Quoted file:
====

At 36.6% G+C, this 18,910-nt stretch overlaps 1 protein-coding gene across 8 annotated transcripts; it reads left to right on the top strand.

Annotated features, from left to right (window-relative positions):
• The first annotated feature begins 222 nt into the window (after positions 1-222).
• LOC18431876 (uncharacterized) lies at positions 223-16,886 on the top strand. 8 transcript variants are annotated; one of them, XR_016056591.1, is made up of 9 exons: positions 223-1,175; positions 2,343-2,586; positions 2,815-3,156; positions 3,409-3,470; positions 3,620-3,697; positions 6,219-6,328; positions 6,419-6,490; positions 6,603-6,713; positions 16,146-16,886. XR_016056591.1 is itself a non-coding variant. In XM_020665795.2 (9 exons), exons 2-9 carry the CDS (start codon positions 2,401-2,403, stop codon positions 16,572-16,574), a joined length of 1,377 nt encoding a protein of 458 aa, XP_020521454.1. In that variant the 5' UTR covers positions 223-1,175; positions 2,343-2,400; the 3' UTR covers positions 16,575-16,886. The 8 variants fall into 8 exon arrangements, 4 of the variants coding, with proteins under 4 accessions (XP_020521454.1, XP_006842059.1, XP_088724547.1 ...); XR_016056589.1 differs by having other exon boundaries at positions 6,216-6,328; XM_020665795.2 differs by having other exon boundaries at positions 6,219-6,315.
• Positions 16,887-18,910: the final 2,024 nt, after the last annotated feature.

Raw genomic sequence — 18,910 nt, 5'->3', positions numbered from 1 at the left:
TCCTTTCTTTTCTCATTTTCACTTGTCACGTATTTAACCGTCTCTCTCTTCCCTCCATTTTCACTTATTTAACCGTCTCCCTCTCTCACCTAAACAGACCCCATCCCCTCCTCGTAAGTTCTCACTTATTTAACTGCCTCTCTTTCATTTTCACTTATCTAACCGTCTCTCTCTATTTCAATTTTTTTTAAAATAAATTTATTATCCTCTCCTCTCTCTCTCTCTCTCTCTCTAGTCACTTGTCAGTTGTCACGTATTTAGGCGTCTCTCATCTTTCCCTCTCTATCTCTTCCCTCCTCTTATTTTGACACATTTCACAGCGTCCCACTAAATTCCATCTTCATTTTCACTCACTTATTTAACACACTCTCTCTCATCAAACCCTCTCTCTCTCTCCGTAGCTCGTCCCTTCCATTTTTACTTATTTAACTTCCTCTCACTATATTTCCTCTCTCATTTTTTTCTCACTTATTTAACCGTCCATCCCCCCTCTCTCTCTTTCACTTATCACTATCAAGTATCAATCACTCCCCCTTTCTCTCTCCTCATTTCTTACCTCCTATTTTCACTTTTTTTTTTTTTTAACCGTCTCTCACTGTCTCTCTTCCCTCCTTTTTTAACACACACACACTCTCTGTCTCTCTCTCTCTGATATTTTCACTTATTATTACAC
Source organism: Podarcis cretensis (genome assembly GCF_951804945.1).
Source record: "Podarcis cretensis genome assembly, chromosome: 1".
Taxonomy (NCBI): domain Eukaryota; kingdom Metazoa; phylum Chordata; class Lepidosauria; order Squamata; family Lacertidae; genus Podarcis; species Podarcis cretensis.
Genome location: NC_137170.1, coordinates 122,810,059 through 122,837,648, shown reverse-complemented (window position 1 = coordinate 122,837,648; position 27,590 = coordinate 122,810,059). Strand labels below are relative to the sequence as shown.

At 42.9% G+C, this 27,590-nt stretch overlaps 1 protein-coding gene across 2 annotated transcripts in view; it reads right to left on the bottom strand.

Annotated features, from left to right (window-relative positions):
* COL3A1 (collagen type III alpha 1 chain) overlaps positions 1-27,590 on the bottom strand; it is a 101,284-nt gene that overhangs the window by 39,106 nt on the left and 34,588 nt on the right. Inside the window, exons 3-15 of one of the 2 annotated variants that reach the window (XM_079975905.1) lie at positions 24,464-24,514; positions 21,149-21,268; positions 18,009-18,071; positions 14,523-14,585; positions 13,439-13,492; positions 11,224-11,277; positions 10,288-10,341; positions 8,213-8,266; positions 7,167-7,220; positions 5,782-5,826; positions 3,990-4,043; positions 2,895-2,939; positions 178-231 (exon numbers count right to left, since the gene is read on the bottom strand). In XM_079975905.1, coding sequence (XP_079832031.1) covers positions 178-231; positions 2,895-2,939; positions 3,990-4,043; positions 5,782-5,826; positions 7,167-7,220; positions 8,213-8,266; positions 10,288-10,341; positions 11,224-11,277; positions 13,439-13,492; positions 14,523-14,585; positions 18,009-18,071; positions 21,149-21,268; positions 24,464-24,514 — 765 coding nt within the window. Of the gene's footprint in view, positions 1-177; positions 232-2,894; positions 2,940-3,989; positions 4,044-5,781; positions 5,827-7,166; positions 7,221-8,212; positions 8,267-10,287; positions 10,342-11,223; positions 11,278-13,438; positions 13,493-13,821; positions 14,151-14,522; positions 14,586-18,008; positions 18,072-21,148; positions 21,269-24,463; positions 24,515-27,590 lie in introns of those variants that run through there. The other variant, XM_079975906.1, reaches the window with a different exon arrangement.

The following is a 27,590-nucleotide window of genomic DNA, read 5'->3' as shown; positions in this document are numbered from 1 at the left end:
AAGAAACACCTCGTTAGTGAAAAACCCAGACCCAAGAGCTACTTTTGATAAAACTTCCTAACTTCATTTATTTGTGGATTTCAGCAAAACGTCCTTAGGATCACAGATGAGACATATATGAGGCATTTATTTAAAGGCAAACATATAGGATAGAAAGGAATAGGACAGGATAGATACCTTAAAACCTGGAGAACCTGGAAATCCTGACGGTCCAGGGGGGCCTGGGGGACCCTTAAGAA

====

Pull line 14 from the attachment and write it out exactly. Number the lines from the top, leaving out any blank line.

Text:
* COL3A1 (collagen type III alpha 1 chain) overlaps positions 1-27,590 on the bottom strand; it is a 101,284-nt gene that overhangs the window by 39,106 nt on the left and 34,588 nt on the right. Inside the window, exons 3-15 of one of the 2 annotated variants that reach the window (XM_079975905.1) lie at positions 24,464-24,514; positions 21,149-21,268; positions 18,009-18,071; positions 14,523-14,585; positions 13,439-13,492; positions 11,224-11,277; positions 10,288-10,341; positions 8,213-8,266; positions 7,167-7,220; positions 5,782-5,826; positions 3,990-4,043; positions 2,895-2,939; positions 178-231 (exon numbers count right to left, since the gene is read on the bottom strand). In XM_079975905.1, coding sequence (XP_079832031.1) covers positions 178-231; positions 2,895-2,939; positions 3,990-4,043; positions 5,782-5,826; positions 7,167-7,220; positions 8,213-8,266; positions 10,288-10,341; positions 11,224-11,277; positions 13,439-13,492; positions 14,523-14,585; positions 18,009-18,071; positions 21,149-21,268; positions 24,464-24,514 — 765 coding nt within the window. Of the gene's footprint in view, positions 1-177; positions 232-2,894; positions 2,940-3,989; positions 4,044-5,781; positions 5,827-7,166; positions 7,221-8,212; positions 8,267-10,287; positions 10,342-11,223; positions 11,278-13,438; positions 13,493-13,821; positions 14,151-14,522; positions 14,586-18,008; positions 18,072-21,148; positions 21,269-24,463; positions 24,515-27,590 lie in introns of those variants that run through there. The other variant, XM_079975906.1, reaches the window with a different exon arrangement.